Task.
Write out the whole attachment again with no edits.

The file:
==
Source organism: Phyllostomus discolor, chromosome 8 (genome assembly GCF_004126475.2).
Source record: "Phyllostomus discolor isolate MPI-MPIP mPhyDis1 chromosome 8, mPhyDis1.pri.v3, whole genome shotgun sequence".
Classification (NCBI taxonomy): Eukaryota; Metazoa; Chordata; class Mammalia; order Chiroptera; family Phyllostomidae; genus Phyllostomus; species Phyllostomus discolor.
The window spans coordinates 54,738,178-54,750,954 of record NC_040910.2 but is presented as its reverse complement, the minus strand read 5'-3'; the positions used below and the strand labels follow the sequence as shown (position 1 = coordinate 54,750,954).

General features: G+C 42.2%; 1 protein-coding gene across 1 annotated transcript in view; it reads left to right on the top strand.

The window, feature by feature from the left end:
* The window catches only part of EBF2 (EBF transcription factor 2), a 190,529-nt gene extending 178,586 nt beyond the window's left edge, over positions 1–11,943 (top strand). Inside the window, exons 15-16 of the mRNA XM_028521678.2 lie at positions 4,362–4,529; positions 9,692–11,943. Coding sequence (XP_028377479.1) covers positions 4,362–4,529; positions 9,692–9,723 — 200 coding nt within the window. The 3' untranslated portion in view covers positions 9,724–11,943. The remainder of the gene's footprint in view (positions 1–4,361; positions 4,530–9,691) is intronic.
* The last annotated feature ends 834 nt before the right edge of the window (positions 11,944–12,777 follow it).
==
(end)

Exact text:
Source organism: Phyllostomus discolor, chromosome 8 (genome assembly GCF_004126475.2).
Source record: "Phyllostomus discolor isolate MPI-MPIP mPhyDis1 chromosome 8, mPhyDis1.pri.v3, whole genome shotgun sequence".
Classification (NCBI taxonomy): Eukaryota; Metazoa; Chordata; class Mammalia; order Chiroptera; family Phyllostomidae; genus Phyllostomus; species Phyllostomus discolor.
The window spans coordinates 54,738,178-54,750,954 of record NC_040910.2 but is presented as its reverse complement, the minus strand read 5'-3'; the positions used below and the strand labels follow the sequence as shown (position 1 = coordinate 54,750,954).

General features: G+C 42.2%; 1 protein-coding gene across 1 annotated transcript in view; it reads left to right on the top strand.

The window, feature by feature from the left end:
* The window catches only part of EBF2 (EBF transcription factor 2), a 190,529-nt gene extending 178,586 nt beyond the window's left edge, over positions 1–11,943 (top strand). Inside the window, exons 15-16 of the mRNA XM_028521678.2 lie at positions 4,362–4,529; positions 9,692–11,943. Coding sequence (XP_028377479.1) covers positions 4,362–4,529; positions 9,692–9,723 — 200 coding nt within the window. The 3' untranslated portion in view covers positions 9,724–11,943. The remainder of the gene's footprint in view (positions 1–4,361; positions 4,530–9,691) is intronic.
* The last annotated feature ends 834 nt before the right edge of the window (positions 11,944–12,777 follow it).